This week in Longhorn

Bill Gates shows off beta of next Windows but acknowledges many key features will not be evident until later test versions.

Steven Musil Night Editor / News
Steven Musil is the night news editor at CNET News. He's been hooked on tech since learning BASIC in the late '70s. When not cleaning up after his daughter and son, Steven can be found pedaling around the San Francisco Bay Area. Before joining CNET in 2000, Steven spent 10 years at various Bay Area newspapers.
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Steven Musil
2 min read
Microsoft showed off this week some of the beef to expect in Longhorn.

Microsoft Chairman Bill Gates gave computer makers a brief look at Longhorn, but acknowledged that many of its key features will not be evident until much later test versions of the new Windows. A fraction of the new features will make it into an initial beta this summer. Microsoft wouldn't say when the subsequent beta with more new features will arrive, but Gates said the company is still focused on trying to release the final version of Longhorn in time to make it into PCs sold for the holiday season in 2006.

The company demonstrated a new XML-based document format, code-named "Metro," that it will use in Longhorn to both print and share documents.

Among other features Gates discussed was the ability of PCs running Longhorn to take advantage of storage that combines traditional hard drives and nonvolatile flash memory. By using flash for frequently accessed information, laptop PCs will be able to get much better battery life given that substantially less power is used accessing flash than is needed to spin a hard drive.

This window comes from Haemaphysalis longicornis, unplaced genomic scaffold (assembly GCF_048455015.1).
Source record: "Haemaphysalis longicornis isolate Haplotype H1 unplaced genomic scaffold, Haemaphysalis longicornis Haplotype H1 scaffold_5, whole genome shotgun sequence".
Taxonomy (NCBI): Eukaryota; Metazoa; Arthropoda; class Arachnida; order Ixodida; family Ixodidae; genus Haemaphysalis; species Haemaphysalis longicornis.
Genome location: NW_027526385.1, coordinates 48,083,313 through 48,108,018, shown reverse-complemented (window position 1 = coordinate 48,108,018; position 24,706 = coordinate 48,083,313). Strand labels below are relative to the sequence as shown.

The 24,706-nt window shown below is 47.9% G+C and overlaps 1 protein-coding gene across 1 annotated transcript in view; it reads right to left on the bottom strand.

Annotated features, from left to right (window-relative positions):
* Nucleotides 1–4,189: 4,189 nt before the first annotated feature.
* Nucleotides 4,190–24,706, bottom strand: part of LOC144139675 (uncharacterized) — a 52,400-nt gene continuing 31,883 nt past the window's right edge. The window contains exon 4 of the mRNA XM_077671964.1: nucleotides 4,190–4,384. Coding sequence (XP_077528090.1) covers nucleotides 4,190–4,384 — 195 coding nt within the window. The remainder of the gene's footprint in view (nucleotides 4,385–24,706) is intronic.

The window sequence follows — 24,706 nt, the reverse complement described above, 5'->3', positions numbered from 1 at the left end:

Laptops are also expected to benefit from the addition of a "mobility center" that will serve as a single control panel for all manner of laptop-related settings. The concept is similar to the Security Center that Microsoft added to Windows XP with Service Pack 2. Microsoft also detailed a broader effort to add touch-screen abilities to Longhorn-era laptops. Mitchell demonstrated the way that finger-based input could be added to traditional laptops, as well as to Tablet PC machines that allow for stylus input.

On the responsiveness front, Microsoft is inching toward its goal of replicating the "instant-on" experience customers have become used to with consumer electronics. When a laptop user pushes the power button in Windows XP, it goes into a near-shutdown "hibernate" state in which all information is saved onto the hard drive. With Longhorn, the default will be to keep the same information in memory, a so-called "suspend" state that uses somewhat more battery power, but allows for quicker resume times.

Although Microsoft is recommending that computers be pretty modern to fully run the next version of Windows, Longhorn will probably also run on a good number of older machines. However, Longhorn is going to look and run quite differently on older systems.

Computers with a 3GHz processor and 512MB of memory, for example, will get all of the bells and whistles including fancy graphics and the ability to handle multiple video streams. According to its early testing, Microsoft says that older PCs--probably those with as little as 128MB of memory--will be able to run Longhorn, but the OS may not look like it does on a newer, more powerful machine.